It’s easy sometimes to think the sky is falling in baseball. One day it seems as if pitchers can’t get anybody out and batters can’t buy a base.
It’s been that sort of weekend for the Texas Rangers in split squad games in San Antonio and Surprise.
Pitchers with hopes of filling major roles on the Rangers’ depleted staff took their assorted lumps after allowing a combined 23 runs in two losses Saturday. There were a few bright spots, including young reliever Keone Kela on Friday night at the Alamodome, and Colby Lewis, who battled through several tough innings to keep the Rangers close in Surprise on Saturday.
Others auditioning for roles in the rotation and in the bullpen, however, will hope for retakes. One veteran, Jamey Wright, who the Rangers are hoping can fill an integral bullpen role, failed to retire any of the seven Brewers he faced at Surprise Stadium on Saturday. He allowed six runs on five hits and two walks.
Before Wright’s implosion, left-handed specialist-in-waiting Joe Beimel was tagged for three runs on three hits and a walk in two-thirds of an inning. He’s allowed 14 runs in three innings this spring.
“I’ve never experienced anything like this. It’s crazy,” said Beimel, who failed to get left-hitting Gerardo Parra, who singled in a run, and then allowed left-hitting Adam Lind to drive in another with a roped sacrifice fly to center. “Every ball is either falling in, [or I’m] not making any pitches, and just pretty bad luck on top of it. Kind of at a loss for words now.”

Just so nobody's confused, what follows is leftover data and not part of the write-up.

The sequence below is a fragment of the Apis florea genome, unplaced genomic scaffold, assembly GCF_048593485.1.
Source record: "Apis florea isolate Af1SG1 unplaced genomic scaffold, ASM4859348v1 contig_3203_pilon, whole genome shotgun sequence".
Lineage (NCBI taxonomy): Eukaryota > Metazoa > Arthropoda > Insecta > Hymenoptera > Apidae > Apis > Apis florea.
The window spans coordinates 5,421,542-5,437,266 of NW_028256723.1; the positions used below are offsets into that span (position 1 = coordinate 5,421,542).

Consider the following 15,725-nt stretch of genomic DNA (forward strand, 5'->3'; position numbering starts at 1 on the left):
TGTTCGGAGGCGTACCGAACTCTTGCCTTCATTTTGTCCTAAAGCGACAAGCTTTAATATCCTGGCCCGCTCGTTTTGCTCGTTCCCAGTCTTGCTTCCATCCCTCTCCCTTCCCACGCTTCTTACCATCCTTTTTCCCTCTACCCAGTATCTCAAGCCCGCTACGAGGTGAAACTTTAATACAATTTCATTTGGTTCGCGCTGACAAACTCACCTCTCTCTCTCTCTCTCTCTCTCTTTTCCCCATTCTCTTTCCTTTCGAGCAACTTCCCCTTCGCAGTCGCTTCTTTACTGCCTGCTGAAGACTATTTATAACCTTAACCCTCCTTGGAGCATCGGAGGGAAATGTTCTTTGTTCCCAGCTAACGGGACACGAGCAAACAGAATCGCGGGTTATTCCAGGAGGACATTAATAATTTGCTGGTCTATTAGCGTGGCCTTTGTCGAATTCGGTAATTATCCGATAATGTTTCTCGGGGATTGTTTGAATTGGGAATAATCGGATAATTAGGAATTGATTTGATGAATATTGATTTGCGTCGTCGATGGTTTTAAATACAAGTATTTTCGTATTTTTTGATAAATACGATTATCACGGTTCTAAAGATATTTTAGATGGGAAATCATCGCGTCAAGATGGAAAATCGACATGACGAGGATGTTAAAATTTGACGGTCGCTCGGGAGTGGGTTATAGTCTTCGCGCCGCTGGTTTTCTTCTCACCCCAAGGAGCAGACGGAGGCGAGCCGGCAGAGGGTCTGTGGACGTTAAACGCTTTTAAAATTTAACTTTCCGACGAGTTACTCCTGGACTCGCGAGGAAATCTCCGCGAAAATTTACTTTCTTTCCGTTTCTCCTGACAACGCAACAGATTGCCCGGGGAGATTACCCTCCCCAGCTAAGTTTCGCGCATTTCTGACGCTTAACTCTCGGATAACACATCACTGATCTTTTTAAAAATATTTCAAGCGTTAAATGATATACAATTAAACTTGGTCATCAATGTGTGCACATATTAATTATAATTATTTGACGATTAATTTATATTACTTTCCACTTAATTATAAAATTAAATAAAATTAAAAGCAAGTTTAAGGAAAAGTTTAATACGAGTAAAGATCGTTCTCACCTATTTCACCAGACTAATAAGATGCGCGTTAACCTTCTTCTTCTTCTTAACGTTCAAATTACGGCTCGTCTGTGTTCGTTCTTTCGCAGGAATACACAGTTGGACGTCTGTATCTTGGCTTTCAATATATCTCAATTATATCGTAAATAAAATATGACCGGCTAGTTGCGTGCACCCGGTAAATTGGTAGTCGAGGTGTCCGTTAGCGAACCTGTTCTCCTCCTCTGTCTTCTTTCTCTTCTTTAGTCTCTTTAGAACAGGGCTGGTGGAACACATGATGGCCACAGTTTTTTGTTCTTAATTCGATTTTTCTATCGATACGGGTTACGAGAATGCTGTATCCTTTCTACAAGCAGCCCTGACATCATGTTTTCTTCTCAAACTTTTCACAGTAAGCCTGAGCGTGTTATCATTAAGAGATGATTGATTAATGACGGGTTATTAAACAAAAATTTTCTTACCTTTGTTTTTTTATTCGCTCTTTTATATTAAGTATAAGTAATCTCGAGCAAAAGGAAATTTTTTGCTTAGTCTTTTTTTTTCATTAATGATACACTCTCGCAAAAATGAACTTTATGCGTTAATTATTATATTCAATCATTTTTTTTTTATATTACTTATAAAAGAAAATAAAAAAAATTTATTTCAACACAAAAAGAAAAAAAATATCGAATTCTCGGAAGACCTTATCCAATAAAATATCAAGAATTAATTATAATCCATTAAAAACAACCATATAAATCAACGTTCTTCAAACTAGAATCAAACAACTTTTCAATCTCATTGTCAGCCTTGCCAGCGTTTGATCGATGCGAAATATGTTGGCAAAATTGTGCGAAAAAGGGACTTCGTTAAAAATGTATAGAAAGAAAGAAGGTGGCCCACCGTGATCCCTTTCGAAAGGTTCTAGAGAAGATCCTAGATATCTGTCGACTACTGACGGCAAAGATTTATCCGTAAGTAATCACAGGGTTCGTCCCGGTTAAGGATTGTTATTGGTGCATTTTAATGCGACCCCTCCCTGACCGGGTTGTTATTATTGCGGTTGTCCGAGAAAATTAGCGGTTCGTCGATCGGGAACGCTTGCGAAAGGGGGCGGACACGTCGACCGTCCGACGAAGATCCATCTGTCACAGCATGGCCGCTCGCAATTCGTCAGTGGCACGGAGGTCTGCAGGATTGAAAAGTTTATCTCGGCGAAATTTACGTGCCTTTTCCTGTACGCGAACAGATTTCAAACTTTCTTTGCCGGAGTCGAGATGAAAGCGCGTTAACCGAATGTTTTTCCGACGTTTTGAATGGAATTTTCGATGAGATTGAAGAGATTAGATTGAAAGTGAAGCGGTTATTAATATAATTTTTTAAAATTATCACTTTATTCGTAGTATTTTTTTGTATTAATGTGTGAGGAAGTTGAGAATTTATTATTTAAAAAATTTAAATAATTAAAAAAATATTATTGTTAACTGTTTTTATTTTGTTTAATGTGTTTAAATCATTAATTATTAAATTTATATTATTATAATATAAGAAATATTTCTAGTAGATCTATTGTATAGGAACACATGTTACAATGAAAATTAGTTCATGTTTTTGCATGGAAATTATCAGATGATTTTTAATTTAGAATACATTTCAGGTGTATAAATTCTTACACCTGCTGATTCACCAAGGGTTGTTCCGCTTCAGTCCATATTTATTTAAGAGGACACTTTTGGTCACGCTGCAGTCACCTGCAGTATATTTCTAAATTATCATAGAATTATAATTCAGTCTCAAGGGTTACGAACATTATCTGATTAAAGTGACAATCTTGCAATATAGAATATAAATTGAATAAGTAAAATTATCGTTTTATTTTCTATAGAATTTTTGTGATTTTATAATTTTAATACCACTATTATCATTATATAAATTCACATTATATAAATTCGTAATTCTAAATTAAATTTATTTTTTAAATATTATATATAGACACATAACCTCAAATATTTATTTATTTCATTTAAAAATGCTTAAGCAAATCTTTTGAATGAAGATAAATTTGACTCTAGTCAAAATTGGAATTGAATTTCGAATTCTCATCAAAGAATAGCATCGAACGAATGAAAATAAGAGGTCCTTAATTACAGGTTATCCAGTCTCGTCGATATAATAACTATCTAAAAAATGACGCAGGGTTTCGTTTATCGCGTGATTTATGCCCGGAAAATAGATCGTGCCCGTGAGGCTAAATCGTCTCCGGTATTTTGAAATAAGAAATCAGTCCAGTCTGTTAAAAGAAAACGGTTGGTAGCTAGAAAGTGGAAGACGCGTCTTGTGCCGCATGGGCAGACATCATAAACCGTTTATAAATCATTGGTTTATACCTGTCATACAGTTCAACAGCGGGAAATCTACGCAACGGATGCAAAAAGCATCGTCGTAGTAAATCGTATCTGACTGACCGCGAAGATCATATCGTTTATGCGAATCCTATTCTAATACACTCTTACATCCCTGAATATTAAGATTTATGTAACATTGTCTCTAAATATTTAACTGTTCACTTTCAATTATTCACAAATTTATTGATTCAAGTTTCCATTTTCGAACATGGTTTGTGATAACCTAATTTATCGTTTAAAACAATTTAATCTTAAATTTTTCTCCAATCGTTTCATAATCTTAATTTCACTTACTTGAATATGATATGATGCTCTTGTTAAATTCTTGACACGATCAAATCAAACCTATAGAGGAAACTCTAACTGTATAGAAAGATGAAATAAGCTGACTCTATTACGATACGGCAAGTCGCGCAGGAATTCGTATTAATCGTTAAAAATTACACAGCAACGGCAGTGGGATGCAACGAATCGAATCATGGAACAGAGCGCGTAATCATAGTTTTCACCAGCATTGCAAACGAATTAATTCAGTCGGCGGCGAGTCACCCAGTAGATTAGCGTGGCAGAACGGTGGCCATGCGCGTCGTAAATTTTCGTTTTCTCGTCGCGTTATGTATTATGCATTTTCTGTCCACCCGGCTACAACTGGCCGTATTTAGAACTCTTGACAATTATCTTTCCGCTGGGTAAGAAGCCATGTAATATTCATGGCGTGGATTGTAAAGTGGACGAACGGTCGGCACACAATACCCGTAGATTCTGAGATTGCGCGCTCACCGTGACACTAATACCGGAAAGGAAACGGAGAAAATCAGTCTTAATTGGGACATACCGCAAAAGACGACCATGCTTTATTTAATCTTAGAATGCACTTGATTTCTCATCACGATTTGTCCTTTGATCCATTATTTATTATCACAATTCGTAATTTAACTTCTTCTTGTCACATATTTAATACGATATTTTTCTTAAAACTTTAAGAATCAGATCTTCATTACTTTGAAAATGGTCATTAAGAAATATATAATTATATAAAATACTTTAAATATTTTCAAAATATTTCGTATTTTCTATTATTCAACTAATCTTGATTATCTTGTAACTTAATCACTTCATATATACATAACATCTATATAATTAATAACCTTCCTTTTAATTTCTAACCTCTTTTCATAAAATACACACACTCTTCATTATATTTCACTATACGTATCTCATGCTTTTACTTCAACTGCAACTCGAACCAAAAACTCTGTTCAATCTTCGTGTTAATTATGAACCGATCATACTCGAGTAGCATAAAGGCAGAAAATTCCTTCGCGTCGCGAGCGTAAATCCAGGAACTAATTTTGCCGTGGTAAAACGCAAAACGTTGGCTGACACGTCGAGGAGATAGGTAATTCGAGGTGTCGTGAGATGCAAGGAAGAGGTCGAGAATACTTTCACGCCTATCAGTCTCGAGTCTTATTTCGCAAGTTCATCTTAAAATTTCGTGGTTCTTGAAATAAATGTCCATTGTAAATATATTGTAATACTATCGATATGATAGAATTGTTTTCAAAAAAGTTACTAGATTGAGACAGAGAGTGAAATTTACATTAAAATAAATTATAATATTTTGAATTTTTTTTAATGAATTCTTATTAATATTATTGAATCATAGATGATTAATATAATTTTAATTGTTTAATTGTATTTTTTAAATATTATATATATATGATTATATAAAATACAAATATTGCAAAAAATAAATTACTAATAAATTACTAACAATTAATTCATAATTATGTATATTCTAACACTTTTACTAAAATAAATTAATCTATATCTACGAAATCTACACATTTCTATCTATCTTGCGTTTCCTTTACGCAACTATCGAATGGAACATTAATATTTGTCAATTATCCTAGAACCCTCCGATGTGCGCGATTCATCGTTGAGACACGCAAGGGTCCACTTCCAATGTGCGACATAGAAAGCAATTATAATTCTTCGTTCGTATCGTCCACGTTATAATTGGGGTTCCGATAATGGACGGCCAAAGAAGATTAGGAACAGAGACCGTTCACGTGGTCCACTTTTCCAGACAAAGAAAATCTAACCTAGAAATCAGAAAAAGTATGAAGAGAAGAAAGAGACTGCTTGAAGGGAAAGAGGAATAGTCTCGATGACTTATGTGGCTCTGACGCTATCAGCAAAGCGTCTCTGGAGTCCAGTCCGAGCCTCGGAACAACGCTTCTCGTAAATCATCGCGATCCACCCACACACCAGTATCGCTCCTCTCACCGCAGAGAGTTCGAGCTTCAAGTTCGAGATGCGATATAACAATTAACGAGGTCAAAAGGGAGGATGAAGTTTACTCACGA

Even Tanner Scheppers, making his first appearance in an A game this spring, allowed two hits in his lone inning of work.
Meanwhile, Anthony Ranaudo, who is vying to earn a spot in the rotation, was getting roughed up by the Dodgers in San Antonio on Saturday afternoon. Los Angeles scored four runs on six hits, including three home runs, and two walks in four innings.
“Although they’re hitting fly balls to right [275 feet] that go out of the ballpark it’s still maybe not the pitches you want to throw in those situations,” Rangers pitching coach Mike Maddux said. “It’s the learning curve we have between these guys who are new to us and we’re new to them.”
It was Ranaudo’s first A game appearance since leaving a March 12 start after two innings with arm discomfort.
Lewis battled the Brewers over five innings, throwing a spring-high 70 pitches. He allowed three runs on eight hits and a walk with one strikeout. All three runs came in the first two innings before Lewis settled down. He pitched around a one-out triple in the third and forced two popouts with the bases loaded in the fourth. He worked a perfect fifth and said he felt strong enough to return for another inning or two.
“It felt like I checked in for work, that’s for sure,” Lewis said. “After the first couple innings I felt like I was able to keep the ball down a little bit better and was able to put up some zeroes in some tough spots. I felt really good, like I could have gone back out.”
Lewis will get a chance to go back out. Others, including Beimel, are running out of time to earn a spot on the roster.
“Something is going happen soon. I’ve got to get a few outs,” Beimel said. “2008 was probably my worst spring until this year and it was one of my best [regular] seasons. So maybe the luck will start turning in my favor.”
Correspondent Anthony Andro contributed to this